March 24th

Docker Ruby on Rails tutorial. Dockerize RoR app in 3 minutes.

This is a basic docker ruby on rails tutorial that presents how you can run your 'Hello World'-style Ruby on Rails application on dockerize platform.


Before you install Rails, you should check to make sure that your system has the proper prerequisites installed. These include Ruby and SQLite3.

Open up a command line prompt and verify that you have a current version of Ruby installed:

$ ruby -v
ruby 2.6.5

Rails requires Ruby version 2.5.0 or later. If the version number returned is less than that number, you'll need to install a fresh copy of Ruby. To install ruby it's recommended to use rbenv or rvm.

You will also need an installation of the SQLite3 database. To verify that you have installed it just run the following command in your prompt:

$ sqlite3 --version

Get Started

Let's create a Ruby on Rails project and then see how we can dockerize it using Docker.

Step 1 - Install Rails

To install Rails, use the gem install command provided by RubyGems:

$ gem install rails

Then, to verify that you have everything installed correctly, you should be able to run the following:

$ rails --version

If it says something like Rails 6.0.0, you are ready to continue.

Step 2 - Generate a new Rails Application

Rails comes with a number of scripts called generators that are designed to make your development life easier by creating everything that's necessary to start working on a particular task. So just use it.

$ rails new tutorial

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The tutorial project directory has a number of auto-generated files and folders that make up the structure of a Rails application. Most of the work in this tutorial will happen in the app folder.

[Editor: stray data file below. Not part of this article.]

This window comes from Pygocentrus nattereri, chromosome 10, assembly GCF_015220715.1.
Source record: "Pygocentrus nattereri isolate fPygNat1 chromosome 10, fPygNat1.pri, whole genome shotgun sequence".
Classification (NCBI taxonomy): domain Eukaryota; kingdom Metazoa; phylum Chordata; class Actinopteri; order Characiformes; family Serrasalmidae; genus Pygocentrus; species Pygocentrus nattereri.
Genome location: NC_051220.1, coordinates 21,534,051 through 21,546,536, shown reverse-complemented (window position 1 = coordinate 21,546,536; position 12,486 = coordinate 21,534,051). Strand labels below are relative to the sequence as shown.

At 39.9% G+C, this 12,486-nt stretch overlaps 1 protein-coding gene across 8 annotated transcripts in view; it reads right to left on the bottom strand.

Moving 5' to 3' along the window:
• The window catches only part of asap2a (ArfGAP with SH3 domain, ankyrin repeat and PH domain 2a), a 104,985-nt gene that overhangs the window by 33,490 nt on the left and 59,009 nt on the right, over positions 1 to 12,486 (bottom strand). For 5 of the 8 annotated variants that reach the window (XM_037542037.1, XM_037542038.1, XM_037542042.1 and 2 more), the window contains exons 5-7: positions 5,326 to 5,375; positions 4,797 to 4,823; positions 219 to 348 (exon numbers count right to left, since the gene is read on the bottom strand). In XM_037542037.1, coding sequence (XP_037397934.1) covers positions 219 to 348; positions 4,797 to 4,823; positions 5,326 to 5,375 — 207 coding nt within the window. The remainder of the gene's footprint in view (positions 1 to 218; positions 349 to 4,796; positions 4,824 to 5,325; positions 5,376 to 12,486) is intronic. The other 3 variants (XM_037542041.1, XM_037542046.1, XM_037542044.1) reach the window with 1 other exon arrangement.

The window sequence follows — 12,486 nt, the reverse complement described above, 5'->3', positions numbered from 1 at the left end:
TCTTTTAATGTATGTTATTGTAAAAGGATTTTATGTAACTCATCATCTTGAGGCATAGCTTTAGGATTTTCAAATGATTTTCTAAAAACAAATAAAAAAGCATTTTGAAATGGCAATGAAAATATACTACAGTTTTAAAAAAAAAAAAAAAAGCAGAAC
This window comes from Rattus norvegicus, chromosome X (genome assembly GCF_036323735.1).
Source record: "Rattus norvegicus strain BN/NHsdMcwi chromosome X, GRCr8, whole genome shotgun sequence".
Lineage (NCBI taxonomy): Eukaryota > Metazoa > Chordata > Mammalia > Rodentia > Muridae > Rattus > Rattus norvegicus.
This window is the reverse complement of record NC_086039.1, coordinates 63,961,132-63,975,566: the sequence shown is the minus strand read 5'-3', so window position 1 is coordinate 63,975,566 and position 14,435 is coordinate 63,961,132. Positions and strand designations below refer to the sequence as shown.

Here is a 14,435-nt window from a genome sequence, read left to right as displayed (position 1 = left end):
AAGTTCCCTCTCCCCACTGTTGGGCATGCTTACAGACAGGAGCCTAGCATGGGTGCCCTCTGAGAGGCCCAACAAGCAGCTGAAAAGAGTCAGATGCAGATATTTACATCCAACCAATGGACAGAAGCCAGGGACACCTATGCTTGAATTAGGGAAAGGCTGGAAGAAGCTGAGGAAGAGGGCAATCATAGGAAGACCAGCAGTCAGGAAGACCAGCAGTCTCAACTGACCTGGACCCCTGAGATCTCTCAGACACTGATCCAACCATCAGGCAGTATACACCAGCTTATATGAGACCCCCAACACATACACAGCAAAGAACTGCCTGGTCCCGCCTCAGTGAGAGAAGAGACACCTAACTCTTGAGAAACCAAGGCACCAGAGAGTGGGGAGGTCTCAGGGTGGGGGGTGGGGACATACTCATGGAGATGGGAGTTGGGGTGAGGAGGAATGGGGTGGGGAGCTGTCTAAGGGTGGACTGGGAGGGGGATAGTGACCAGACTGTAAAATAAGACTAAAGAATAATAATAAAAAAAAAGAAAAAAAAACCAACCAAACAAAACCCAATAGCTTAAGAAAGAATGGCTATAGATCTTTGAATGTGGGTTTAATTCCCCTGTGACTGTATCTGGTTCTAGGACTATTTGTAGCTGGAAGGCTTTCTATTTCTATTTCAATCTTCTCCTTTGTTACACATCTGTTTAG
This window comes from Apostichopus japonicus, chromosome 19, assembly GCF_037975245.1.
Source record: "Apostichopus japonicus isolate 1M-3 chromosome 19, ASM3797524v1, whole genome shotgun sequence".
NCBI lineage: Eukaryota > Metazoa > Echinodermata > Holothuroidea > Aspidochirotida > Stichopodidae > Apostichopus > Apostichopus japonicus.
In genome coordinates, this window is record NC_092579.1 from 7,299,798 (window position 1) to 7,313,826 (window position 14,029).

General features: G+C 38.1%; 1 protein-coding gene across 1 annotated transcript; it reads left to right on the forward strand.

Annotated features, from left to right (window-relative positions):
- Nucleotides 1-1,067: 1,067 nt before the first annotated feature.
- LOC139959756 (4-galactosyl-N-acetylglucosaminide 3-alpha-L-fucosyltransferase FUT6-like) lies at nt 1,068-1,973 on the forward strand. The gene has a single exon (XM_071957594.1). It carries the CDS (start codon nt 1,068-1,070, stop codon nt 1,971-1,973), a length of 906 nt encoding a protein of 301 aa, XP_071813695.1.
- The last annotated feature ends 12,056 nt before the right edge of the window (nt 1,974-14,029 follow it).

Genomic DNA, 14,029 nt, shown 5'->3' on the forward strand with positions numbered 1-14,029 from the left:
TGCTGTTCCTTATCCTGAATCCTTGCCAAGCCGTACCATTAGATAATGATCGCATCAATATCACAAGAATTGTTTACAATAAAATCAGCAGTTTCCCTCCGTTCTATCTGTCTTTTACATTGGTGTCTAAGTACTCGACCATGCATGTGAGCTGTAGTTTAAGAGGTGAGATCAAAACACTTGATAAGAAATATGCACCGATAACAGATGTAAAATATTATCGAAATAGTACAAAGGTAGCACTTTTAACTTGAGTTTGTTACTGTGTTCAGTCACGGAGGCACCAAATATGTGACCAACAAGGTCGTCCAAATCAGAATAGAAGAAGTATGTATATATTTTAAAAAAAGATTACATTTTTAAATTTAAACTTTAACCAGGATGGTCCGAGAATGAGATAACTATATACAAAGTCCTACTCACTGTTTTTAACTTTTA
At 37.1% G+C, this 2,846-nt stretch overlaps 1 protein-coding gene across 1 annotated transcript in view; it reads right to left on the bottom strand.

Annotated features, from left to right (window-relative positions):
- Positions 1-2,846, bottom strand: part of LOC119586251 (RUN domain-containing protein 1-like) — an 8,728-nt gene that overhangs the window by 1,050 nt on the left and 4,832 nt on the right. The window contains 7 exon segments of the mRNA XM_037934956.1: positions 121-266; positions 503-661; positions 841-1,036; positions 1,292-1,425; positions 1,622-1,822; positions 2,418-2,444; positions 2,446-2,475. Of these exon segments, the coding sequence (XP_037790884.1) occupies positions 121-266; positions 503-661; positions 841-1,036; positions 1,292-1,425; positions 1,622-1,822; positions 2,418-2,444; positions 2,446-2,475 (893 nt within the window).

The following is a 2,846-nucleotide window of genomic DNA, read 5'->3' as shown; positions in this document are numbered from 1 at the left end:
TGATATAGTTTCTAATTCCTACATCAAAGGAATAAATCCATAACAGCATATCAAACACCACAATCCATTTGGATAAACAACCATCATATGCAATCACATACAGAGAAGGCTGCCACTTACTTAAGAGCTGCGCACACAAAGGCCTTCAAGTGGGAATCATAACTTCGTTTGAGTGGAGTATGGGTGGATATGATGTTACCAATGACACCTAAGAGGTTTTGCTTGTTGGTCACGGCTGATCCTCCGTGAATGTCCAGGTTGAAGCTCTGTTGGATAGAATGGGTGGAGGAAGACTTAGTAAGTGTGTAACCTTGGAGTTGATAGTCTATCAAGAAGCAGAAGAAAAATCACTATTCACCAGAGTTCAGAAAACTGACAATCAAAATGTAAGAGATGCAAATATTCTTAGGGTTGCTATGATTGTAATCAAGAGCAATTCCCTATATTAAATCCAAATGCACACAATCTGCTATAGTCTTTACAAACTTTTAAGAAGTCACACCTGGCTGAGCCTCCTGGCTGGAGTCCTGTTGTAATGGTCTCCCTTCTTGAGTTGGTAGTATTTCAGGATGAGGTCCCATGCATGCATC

Step 3 - Run the app

You actually have a functional Rails application already. To see it running, you need to start a web server. You can do this by running the following command in the tutorial directory:

$ cd tutorial
$ rails server

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This will fire up Puma, a web server distributed with Rails by default. To see your application in action, open a browser window and navigate to http://localhost:3000. You should see the Rails default information page:

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This "Welcome aboard" page is the smoke test for a new Rails application: it makes sure that you have your software configured correctly enough to serve a page.

Step 4 - Dockerize the Project

Setup Docker

Before creating a container for the Django application and shipping it off, you need to install Docker on your local machine. For learning purpose, you will install Docker Community Edition. Select your OS from the list below and follow the setup instructions:

Make the docker App image

The next stage to improve your docker RoR workflow is adding a Dockerfile to your project. The structure of a Dockerfile can be considered a series of instructions on how to build your container/image.

Start the Dockerfile by creating an empty file named Dockerfile in the root of your project. Then, complete each instruction according to the following example:

# Dockerfile
# gets the docker parent image
FROM ruby:2.6.5

RUN apt-get update && apt-get install -y npm && npm install -g yarn

RUN mkdir -p /var/app
COPY . /var/app
WORKDIR /var/app

RUN bundle install

CMD rails s -b